On Death and Tomb Raiding

death and tombraider

I recently read this article on Polygon about the violent/gory death scenes in Tomb Raider and how they’re unnecessary. Some comments even tipped into suggesting it’s torture porn and/or uncouth because of Lara’s gender.

First of all, Lara Croft does not need your protection.

I’ve wanted to talk about her death scenes for some time now, because they have been so impactful on my playthrough experience. Truthfully, I had no idea these scenes were so controversial because they’re so meaningful to me.

I think these scenes serve as a grim reminder of Lara’s own mortality. In the vast majority of video games, the death of your character is inconsequential. You just reload and start from the last checkpoint. While that’s also true in Tomb Raider, watching my horrible death FEELS more like a consequence. It matters. And yes, a few seconds later you do restart from the last checkpoint, but those few seconds are a time of mourning and reflection. It’s not just about shock value. It’s a moment to replay what went wrong.

I’d also like to add that in Lara’s character, I am viciously, violently murdering people – from slitting throats underwater to stringing them up in a tree with an arrow. There’s even a scene in a side quest where Lara murders a little girl’s father immediately after telling the girl to run back to her mother. Presumably, the girl is within earshot of her father’s death if not totally able to witness the whole thing.

So why, in this world of gratuitous violence, should Lara be exempt? At the very least, her death scenes seem pretty reasonable to me. And at most, they really enhance my experience by helping me get further into her character, understand the extend of her risks and appreciate the limitations of her athleticism.

How do you feel about graphic character deaths in games?

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Shadow of the Tomb Raider

Shadow of the Tomb Raider

Shadow of the Tomb Raider might be the best game of the year. I preordered it after Day 1 of E3, and since it arrived Friday afternoon I haven’t been able to put it down. My PS4 has seen more action in the last 5 days than it has all year.

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Lara is more real than she’s ever been. She’s always been a badass to me, but watching her struggle with her physical limitations and express real emotion, I couldn’t be more impressed. In this game, she’s grappling with her accountability and guilt after taking a dagger that triggers a Mayan apocalypse. Those feelings seem to be a driving force in every side quest she undertakes to aid and preserve South American indigenous cultures. She pushes through her discomfort and fears, which is more than I can say. I’ve had to take breaks because I’ve been too scared to go on for a bit! Also, the way she expresses her frustration and sheer wonder makes me feel like she’s an extension of the player.

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My usual play style tends to be run-in-guns-blazing, but that’s not working for me here. Shadow of the Tomb Raider almost forces me to be strategic. In one particularly challenging scene, Lara needs to get by eight Trinity associates. Running in when there were even half left still killed me and over. But I stayed patient, practiced new tactics and picked them off one by one as soon as they wandered out of each others sight lines. Between BRUTAL stealth kills and tossing flammable objects to distract enemies, I was able to corral the remaining few into ideal position for annihilation.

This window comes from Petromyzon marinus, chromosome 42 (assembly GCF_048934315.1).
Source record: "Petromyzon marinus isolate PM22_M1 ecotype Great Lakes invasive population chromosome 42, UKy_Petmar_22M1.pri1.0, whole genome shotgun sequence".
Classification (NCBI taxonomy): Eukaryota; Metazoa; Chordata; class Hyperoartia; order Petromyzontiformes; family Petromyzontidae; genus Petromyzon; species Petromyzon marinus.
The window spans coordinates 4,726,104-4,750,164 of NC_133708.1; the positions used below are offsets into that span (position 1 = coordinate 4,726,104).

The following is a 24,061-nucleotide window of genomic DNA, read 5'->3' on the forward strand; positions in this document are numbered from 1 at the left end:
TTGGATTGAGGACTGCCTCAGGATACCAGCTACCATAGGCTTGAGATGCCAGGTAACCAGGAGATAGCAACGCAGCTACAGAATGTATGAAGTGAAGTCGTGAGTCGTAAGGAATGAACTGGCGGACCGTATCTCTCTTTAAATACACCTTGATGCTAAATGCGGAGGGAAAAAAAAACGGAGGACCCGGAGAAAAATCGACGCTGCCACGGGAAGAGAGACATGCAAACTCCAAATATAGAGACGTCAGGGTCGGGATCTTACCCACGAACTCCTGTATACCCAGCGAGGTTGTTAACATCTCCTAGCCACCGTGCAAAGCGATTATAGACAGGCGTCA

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Overall, it’s been way more exciting to camo myself in mud and sneak up behind enemies to silently slit their throats and drag them into the brush. Or hide on a tree branch, shoot them with a roped arrow and string them up in the tree. Or tread water near the edge of a dock until the target gets close, pop out of the water and drag him under to slash or drown him.

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The horror level in Shadow of the Tomb Raider is much higher than I anticipated. It took me 2 nights of playing to get through the tomb with these horrifying ancient zombie(?) creatures led by the queen pictured above. That photo STILL gives me anxiety. It was dark. They were fast. The sounds they made were a blood curdling mix between a hiss and a scream. At one point, one pops out to attack me and I screamed in real life. By the end, I was shaking but I felt so satisfied that I completed it.

And then I couldn’t sleep because I was traumatized.

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I don’t play a lot of games like Far Cry or Uncharted, or actually ANY games where you kill human enemies, so the level of violence in this game was actually pretty shocking at first. But it’s so insane that I kind of love it. At one point, I dragged three enemies – one by one – into the brush with me after silently slitting their throats so no one could help them. The (probably) hundreds of deaths I put Lara through are so graphic they feel personal and the things that happen to her almost balance the horrific things she does to her enemies.

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I don’t want to go too deep and spoil the absolute pleasure of this game for anyone. There’s enough surprise, wonder and adventure for anyone to enjoy this game, whether you’re a Tomb Raider fan or not. GET IT!

How much do you love Lara Croft and/or Tomb Raider? Drop your favorite Tomb Raider moments in the comments.